By John Batten
The very first art objects mass-exported from China to buyers in Europe, Asia and the Ottoman Empire were designed-to-order, ceramic and porcelain chinoiserie items, often purely utilitarian: crockery dinner sets, jars and storage urns. In the 18th century worldwide trade expanded due to growing demand, sturdier ships and established trading routes. Canton, as Guangzhou was then known, was China’s only port open for foreign trade, and encouraged by the success of the porcelain trade the earliest China Trade paintings were created there. This established the practice for visiting European traders and military personnel to buy or commission a painting as a souvenir of their visit or an export product.
Executed by Chinese artisan painters, China Trade paintings were completed in a western landscape painting style, often naive and using rudimentary perspective. The paintings focused on depicting Canton life, including factories, trading houses, foreign diplomatic quarters, landscape scenes and visiting ships – subjects that appealed to Europeans.
The monopoly on British trade with India and China held by the British East India Company for more than two centuries ended in 1834. Direct British government rule in India began 23 years later, and coincided with and encouraged Britain’s full-tilt colonial trading and military expansion in Asia and Africa during the 19th century.
In 1842 the British colony of Hong Kong was founded after it was conceded by China in the unequally negotiated Treaty of Nanking following the First Opium War. Hong Kong gave Britain a strategic regional military location and an alternative trading entrepôt to China’s Canton. By the 1870s Hong Kong had become a key military, communications and trading link with the world and particularly other foreign concession trading ports along the China coast, inland and around Asia.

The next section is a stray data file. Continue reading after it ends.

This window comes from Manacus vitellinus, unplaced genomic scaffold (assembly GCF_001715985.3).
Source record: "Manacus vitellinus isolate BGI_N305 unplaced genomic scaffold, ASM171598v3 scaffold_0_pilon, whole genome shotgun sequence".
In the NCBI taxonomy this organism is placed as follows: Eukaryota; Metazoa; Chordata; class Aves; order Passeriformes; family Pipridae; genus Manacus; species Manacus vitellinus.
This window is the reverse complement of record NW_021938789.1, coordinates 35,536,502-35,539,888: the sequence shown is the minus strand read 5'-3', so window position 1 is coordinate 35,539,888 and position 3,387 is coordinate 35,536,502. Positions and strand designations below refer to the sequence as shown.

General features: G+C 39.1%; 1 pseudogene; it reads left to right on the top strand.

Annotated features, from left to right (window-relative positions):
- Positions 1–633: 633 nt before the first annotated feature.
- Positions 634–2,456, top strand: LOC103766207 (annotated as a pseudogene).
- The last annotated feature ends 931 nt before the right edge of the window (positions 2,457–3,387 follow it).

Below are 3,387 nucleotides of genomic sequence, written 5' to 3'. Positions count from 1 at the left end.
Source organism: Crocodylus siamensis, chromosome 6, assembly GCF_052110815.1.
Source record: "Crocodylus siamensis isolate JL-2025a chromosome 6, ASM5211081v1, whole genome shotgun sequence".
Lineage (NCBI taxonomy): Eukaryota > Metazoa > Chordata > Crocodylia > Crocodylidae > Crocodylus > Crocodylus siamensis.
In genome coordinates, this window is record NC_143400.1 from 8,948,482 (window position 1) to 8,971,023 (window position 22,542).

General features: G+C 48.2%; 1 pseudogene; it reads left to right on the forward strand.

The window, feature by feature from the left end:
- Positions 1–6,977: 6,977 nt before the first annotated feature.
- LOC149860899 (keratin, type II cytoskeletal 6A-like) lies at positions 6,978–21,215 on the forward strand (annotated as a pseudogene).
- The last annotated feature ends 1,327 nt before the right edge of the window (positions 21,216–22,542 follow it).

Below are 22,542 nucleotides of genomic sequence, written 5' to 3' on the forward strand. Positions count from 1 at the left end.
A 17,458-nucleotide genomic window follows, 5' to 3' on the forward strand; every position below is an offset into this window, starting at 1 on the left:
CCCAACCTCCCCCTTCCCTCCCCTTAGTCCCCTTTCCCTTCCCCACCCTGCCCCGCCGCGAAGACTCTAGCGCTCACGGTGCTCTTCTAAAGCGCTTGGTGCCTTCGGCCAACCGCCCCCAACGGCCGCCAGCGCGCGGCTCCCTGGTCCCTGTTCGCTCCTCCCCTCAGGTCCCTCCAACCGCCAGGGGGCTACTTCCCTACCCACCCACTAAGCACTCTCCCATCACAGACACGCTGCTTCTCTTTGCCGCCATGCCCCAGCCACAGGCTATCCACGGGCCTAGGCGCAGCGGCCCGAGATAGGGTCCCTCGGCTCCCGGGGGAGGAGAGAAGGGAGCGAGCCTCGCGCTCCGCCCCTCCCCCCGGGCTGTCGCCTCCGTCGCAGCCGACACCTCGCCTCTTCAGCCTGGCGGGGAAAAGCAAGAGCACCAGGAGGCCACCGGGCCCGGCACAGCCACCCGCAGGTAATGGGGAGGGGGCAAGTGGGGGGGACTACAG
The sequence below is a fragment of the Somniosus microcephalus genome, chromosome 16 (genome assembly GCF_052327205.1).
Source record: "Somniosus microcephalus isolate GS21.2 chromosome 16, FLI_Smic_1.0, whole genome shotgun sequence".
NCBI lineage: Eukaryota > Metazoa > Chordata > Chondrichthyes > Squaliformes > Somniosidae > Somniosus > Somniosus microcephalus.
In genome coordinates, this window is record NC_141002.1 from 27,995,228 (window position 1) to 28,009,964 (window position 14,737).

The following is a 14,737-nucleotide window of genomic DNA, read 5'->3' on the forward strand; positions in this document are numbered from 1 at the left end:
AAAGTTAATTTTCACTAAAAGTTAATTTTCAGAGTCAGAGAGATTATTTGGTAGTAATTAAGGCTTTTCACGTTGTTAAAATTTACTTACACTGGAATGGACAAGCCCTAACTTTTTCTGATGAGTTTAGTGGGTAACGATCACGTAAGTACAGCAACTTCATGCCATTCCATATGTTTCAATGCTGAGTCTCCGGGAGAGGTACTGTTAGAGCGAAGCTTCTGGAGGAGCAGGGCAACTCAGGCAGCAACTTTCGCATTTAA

A variety of businesses set up shop along and behind Hong Kong’s busy waterfront praya. Artists and photographers, many Chinese and some European, catered, as the Canton artisan painters did, to traders, tourists and military personnel. Marine scenes, often depicting visiting sailing ships, paddle steamers and local shipping, were painted in the China Trade style. A new identifying motif emerged in these paintings: Hong Kong’s magnificent natural Victoria Harbour and its defining land feature, The Peak. And, to accommodate Europe’s thirst for knowledge, European correspondent artists based in Hong Kong would courier paintings and drawings of scenes and events by ship, to be engraved in London and other European cities, and then appear months later as news or feature items in newspapers and magazines such as The Illustrated London News.
Ping Pong’s exhibition Working Harbour is an introduction to the diverse visual impressions of Hong Kong’s beautiful, vibrant Victoria Harbour and the surrounding seas, ranging from the colonial period to the present.
Representative of the China Trade painting tradition is the depiction of HMS Plover (1859), in the harbour to replenish supplies and arms. It sank in battle in a failed attempt to capture the Taku Forts, on the Pei Ho (now Hei) River, near Tianjin, during the Second Opium War, in 1859.